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Municipalities: If You Threaten to Build It Yourself, Your Faster Speeds Will Come

LUS Fiber - Lafayette, Louisiana's public utility municipal broadband provider, offers fast speeds with great rates

LUS Fiber - Lafayette, Louisiana's public utility municipal broadband provider, offers fast speeds with great rates

Frustrated communities across America, take note.

If your town or city government starts making serious noises about constructing your own, municipally-owned broadband network (especially one built with fiber optics to the home), existing providers who have repeatedly said “no” to requests for faster service at more reasonable prices have a track record of quickly turning around and saying, “yes — why didn’t you ask us before?”

Big existing telecommunications players loathe the thought of facing a new competitor in their midst.  They are accustomed to the usual arrangement of one cable operator and one phone company.  Cable companies provide cable modem service, phone companies mostly provide DSL.  In smaller cities, and where a competitor is missing (or provides a lower quality service), there is almost no drive to upgrade.  Cable will set speeds just above what the phone company is offering, and both will co-exist happily ever after.

For communities being bypassed by the fiber revolution now underway by Verizon, and to a lesser degree AT&T, requests from civic leaders, businesses, and consumers for upgraded service fall on deaf ears.  ‘What you have now is good enough for this market, so be quiet and be lucky we give you what you’ve got now.  Oh, and we’re raising rates, too.’

In Rochester, the one upstate New York city not on the “to-do” list of Verizon (which is merrily wiring urban and suburban communities across their service areas with fiber optic cable FiOS), Time Warner Cable sees little incentive to raise speeds or upgrade to DOCSIS 3 with a phone company competitor that has no apparent plans to move beyond traditional old school DSL service.  Where FiOS does threaten, Time Warner Cable is in a hurry to provide “wideband” broadband as quickly as possible.

In Wilson, North Carolina, years of pleading from local officials to provide something beyond anemic broadband in their community was met with yawns from Time Warner Cable and Embarq, the local phone company.  Wilson decided to build their own municipal fiber network, offering faster speeds at better pricing.  Time Warner and Embarq did what most existing competitors do — they moved through the Four Stages of Telecommunications Competition Grief:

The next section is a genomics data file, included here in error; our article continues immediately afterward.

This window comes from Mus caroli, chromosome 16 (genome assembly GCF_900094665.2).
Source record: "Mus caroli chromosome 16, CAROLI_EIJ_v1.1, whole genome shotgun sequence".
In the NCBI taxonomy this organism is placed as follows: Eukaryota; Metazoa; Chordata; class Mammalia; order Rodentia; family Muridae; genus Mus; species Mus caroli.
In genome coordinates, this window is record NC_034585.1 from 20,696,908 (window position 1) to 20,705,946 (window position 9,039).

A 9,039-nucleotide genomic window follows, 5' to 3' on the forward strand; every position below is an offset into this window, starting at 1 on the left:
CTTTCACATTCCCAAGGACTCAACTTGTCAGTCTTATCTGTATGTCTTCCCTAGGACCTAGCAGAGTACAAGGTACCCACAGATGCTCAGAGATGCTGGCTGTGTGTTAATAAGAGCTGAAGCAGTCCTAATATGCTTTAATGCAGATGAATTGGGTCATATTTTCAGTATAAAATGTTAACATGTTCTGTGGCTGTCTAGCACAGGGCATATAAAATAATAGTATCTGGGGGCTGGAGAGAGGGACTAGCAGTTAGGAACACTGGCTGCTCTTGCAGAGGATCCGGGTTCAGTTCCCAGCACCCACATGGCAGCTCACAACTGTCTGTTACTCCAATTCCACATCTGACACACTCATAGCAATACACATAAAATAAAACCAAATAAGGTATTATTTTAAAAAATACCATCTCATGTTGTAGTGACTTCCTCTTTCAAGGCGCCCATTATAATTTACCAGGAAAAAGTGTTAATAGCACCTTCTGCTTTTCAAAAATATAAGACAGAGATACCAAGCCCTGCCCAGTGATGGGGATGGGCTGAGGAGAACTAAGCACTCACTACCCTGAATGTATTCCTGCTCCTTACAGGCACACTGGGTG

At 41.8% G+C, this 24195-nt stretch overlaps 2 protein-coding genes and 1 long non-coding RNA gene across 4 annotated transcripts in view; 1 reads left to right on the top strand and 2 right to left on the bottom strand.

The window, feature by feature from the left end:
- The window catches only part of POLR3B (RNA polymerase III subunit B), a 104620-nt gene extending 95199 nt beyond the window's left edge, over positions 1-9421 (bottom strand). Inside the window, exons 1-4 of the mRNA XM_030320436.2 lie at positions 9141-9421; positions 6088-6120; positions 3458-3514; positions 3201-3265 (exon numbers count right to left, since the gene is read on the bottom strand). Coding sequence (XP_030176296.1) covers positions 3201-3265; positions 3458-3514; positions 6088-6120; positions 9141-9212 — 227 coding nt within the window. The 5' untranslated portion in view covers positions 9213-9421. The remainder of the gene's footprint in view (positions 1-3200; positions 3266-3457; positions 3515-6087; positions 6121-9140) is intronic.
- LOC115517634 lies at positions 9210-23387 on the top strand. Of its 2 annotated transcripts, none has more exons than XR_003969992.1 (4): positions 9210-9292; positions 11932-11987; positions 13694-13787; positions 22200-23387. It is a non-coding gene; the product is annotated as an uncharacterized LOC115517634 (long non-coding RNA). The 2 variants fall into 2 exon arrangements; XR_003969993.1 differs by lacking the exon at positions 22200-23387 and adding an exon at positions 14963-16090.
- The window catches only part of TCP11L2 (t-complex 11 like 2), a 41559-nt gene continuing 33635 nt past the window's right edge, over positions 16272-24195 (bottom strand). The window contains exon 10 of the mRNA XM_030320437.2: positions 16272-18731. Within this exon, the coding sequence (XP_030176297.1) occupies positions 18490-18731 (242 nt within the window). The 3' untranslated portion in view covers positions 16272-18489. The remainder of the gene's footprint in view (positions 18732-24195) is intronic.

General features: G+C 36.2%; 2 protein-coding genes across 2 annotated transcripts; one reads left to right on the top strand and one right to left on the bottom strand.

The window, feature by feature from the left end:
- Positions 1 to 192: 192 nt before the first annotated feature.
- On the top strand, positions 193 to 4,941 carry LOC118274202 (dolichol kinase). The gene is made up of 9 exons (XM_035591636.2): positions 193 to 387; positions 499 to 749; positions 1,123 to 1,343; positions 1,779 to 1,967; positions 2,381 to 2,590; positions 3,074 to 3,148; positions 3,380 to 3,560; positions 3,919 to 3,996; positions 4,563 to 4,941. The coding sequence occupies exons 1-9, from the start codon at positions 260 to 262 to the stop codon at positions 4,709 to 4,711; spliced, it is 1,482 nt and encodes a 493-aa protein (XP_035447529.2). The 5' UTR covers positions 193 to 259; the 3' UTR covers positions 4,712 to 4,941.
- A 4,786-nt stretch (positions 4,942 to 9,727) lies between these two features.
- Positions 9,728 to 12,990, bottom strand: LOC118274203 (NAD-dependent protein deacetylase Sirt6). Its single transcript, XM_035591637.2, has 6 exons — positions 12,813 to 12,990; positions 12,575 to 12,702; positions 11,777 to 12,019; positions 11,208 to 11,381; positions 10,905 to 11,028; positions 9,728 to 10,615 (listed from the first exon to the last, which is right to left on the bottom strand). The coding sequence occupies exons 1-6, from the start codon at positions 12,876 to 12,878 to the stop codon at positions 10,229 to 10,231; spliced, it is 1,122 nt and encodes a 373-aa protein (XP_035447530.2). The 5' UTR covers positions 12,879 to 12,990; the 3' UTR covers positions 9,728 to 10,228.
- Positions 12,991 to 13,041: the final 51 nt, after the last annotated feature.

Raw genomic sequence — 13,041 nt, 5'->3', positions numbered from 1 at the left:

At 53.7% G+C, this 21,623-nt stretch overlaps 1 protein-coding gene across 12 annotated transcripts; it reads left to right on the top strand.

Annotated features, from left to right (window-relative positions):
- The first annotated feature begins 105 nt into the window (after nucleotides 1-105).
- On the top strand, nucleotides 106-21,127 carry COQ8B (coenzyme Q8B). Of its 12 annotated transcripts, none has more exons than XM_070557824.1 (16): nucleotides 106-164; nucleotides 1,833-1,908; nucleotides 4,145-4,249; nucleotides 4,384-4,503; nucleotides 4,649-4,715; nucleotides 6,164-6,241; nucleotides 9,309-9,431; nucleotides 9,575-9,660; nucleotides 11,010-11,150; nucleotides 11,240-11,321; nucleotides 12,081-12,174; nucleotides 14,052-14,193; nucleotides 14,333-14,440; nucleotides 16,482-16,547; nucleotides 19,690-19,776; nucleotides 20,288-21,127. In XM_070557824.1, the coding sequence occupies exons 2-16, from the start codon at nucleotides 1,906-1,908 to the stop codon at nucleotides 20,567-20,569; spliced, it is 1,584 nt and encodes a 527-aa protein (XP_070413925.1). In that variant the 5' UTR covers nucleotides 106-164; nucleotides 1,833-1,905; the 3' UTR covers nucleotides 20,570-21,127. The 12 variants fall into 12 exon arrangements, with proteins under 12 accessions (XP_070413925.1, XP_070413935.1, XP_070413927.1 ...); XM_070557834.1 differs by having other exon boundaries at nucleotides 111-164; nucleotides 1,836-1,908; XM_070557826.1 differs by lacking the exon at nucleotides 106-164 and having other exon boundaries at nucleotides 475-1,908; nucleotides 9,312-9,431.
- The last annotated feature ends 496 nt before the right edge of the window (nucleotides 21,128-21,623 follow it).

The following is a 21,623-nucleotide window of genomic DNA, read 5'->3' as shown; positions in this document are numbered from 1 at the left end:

1) Behind the Scenes Threats and Anger: Companies work the phones with local officials trying to browbeat them into dropping the plans to construct municipal broadband, try to gin up partisan opposition, issue overinflated cost estimates, issue warnings about the trouble they’ll cause local politicians who support such initiatives, and snow a blizzard of documents illustrating how wonderful and reasonable their existing service is;

2) Stall Tactics Through Negotiation: Once home office is notified, a series of negotiations to attempt to forestall the project begins, such as throwing crumbs for incrementally better service, offers to build showcase mini-projects that represent a “win” for local politicians, or “looks good on paper” concessions that end up amounting to far less.  Most of these discussions are designed simply to stall to allow the company to prepare for stage three.

3) PR and Legal Blitzkrieg: Assuming local officials haven’t been discouraged away from their idea, or dropped it after starring in a company-sponsored press event – ribbon cutting a small wi-fi or school connectivity project, the next stage is a multi-front battle involving company legal teams filing lawsuits to delay or kill projects, public relations and astroturf lobbying efforts to distort issues and build public opposition, legislative maneuverings to make such projects untenable through industry-friendly laws, and often vague promises about impending upgrades making the entire project unnecessary.

4) Acceptance, Competition, and Better Service: The final stage is the realization consumers don’t always get suckered by astroturf groups and company scare tactics.  They accept the project is moving forward, and send out the press release saying they welcome the competition and are announcing their own significant service upgrade because “customers asked for it.”  Price increases slow, speeds increase, and service improves, all because of the reality that an aggressive competitor is in their future.